It was East-versus-West in the Chinese box office last week, with Hong Kong martial arts film Ip Man 2 going head-to-head with Hollywood comic book adaptation, Iron Man 2. With an array of gadgets, better special effects and a bigger budget, surely Iron Man was odds-on to send the Chinese superhero packing?
Not so. Ip Man 2 – a biopic on the kung-fu grandmaster of the same surname (and the teacher of the indomitable Bruce Lee) – brought in Rmb100 million ($14.63 million) in its first week, while Iron Man 2 earned only Rmb60 million over the same period.
“For a long time Hollywood blockbusters have beat our films, now Ip Man has won back some dignity,” declares action movie star Donnie Yen, who plays Ip in the film.
The original Ip Man (2008) focused on the wartime occupation of China by the Japanese. But the sequel opens in 1949 with its protagonist moving to Hong Kong to open a martial arts school, teaching a style of kung-fu called Wing Chun.
The film is more than high-flying kicks and chops. Ip Man’s box office success in China, critics say, has much to do with its nationalistic appeal. In the film’s final showdown, the grandmaster risks his life to bash up a racist British boxer named Twister. And – spoiler ahead – when Ip finally triumphs, audiences in some theatres in Beijing have been erupting in celebration, says the China Daily. The honour of Chinese martial arts is upheld.
“After years of poverty and inferiority in contemporary history our sense of national dignity is in some ways still on shaky ground and so sometimes it’s as well to have it reinforced by enchanting ourselves with a rather chauvinistic story like this one,” says film critic Wang Wen of China Radio International.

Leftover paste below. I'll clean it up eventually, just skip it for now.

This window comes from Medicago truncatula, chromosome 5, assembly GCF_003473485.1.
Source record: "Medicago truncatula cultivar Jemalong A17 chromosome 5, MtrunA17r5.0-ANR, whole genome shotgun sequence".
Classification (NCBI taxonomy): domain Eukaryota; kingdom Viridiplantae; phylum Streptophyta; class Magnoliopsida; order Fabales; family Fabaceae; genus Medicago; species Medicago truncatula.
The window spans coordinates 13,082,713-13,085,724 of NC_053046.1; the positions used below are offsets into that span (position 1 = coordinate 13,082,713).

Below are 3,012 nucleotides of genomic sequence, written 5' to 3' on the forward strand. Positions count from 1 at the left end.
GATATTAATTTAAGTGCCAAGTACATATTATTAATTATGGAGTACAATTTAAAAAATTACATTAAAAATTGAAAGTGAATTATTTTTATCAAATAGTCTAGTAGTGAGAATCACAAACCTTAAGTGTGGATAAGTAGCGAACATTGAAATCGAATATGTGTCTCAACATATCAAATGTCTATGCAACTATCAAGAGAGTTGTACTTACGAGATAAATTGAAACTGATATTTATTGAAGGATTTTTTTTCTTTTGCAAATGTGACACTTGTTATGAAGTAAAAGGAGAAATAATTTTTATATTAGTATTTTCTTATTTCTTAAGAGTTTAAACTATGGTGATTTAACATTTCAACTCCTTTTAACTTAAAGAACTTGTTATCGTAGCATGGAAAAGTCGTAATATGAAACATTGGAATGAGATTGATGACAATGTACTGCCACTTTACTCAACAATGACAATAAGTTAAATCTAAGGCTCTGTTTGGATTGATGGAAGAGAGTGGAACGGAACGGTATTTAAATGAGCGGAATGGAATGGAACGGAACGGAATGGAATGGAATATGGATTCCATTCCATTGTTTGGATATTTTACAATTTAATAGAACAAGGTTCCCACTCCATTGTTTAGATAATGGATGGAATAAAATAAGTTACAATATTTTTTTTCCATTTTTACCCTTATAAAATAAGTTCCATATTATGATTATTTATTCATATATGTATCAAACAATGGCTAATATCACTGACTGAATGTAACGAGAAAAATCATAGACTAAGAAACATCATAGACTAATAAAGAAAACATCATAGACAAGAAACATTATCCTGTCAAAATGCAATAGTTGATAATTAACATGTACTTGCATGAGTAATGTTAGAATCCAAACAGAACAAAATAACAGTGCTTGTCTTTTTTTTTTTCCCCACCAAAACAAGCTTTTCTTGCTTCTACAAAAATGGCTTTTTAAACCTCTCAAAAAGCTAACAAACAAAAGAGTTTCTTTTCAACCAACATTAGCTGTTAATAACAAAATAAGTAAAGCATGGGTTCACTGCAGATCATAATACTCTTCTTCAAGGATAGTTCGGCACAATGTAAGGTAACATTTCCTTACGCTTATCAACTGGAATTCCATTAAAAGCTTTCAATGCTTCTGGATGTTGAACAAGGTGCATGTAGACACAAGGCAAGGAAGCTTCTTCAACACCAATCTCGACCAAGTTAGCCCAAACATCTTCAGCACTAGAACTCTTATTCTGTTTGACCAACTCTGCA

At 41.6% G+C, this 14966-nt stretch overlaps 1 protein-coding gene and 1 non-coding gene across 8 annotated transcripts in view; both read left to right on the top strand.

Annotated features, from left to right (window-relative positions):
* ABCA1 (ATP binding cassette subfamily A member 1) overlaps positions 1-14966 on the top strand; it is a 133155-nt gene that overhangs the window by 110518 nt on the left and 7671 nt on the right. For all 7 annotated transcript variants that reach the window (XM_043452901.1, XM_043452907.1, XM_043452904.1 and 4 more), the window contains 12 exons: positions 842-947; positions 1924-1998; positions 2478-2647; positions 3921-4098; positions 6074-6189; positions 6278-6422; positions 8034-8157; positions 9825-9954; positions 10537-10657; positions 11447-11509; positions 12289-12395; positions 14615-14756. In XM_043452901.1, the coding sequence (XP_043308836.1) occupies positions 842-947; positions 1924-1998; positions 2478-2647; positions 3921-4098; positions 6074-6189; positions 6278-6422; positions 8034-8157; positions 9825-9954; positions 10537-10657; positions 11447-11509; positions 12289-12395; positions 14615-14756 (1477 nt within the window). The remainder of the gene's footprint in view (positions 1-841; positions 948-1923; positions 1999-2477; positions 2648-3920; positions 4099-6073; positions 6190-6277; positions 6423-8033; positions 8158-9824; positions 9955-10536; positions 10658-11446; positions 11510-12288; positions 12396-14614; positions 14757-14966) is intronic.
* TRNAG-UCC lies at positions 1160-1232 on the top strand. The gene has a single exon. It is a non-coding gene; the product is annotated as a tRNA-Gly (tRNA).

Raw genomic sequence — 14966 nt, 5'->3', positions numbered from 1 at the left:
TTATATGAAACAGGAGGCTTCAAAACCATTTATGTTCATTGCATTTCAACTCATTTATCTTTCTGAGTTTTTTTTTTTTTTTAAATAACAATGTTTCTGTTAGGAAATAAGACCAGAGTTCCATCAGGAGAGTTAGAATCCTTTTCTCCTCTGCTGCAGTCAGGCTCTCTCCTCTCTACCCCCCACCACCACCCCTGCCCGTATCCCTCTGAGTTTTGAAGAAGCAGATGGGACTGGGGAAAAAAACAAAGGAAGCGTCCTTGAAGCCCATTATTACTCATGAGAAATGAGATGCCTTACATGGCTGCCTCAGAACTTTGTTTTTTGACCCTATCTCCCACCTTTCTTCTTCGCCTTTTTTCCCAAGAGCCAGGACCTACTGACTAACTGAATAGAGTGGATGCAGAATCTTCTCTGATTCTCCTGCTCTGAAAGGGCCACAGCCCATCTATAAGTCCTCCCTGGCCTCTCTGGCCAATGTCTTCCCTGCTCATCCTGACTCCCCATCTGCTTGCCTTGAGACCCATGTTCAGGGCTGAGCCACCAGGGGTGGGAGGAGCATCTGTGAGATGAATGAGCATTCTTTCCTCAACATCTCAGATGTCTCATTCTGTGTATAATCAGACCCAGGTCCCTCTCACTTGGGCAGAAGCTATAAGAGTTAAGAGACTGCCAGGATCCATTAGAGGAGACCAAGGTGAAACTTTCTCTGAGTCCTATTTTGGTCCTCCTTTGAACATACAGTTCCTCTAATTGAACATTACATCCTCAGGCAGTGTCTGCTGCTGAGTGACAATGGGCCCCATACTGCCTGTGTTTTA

Others say the portrayal of the Wing Chun master as a brave and honest man, and a devoted husband to his wife – played by Lynn Xiong (pictured) – has also struck a chord. But it is the commercial potential that has producers most excited. There is now talk of Ip Man 3, with Taiwanese heartthrob Jay Chou (see WiC58) playing Bruce Lee, says the Apple Daily. The producers are pinning their hopes on renewed interest in Lee creating another box office hit.
Even though he was hugely popular overseas, Bruce Lee was not well known in China itself. Most Chinese are unfamiliar with his kung fu classics, like Fist of Fury and Enter the Dragon, because they were released during the Cultural Revolution. Bar a few Albanian blockbusters, film imports were pretty much banned altogether.
Lee, the first ethnically-Chinese celebrity to achieve an international following, died in 1973, at the age of 32. But it wasn’t until recently that the Chinese began learning more about him. Last year state-run CCTV broadcast a mammoth 50-episode biography of the kung-fu star.
In Xichun, Lee’s ancestral hometown in Guangdong province, local officials are also cashing in on his legend, with a Bruce Lee Paradise park. “Lee’s image and reputation are becoming more and more familiar now in [China],” says Chen Xian, a manager at the park. “He’s someone the Chinese people should be proud of.”
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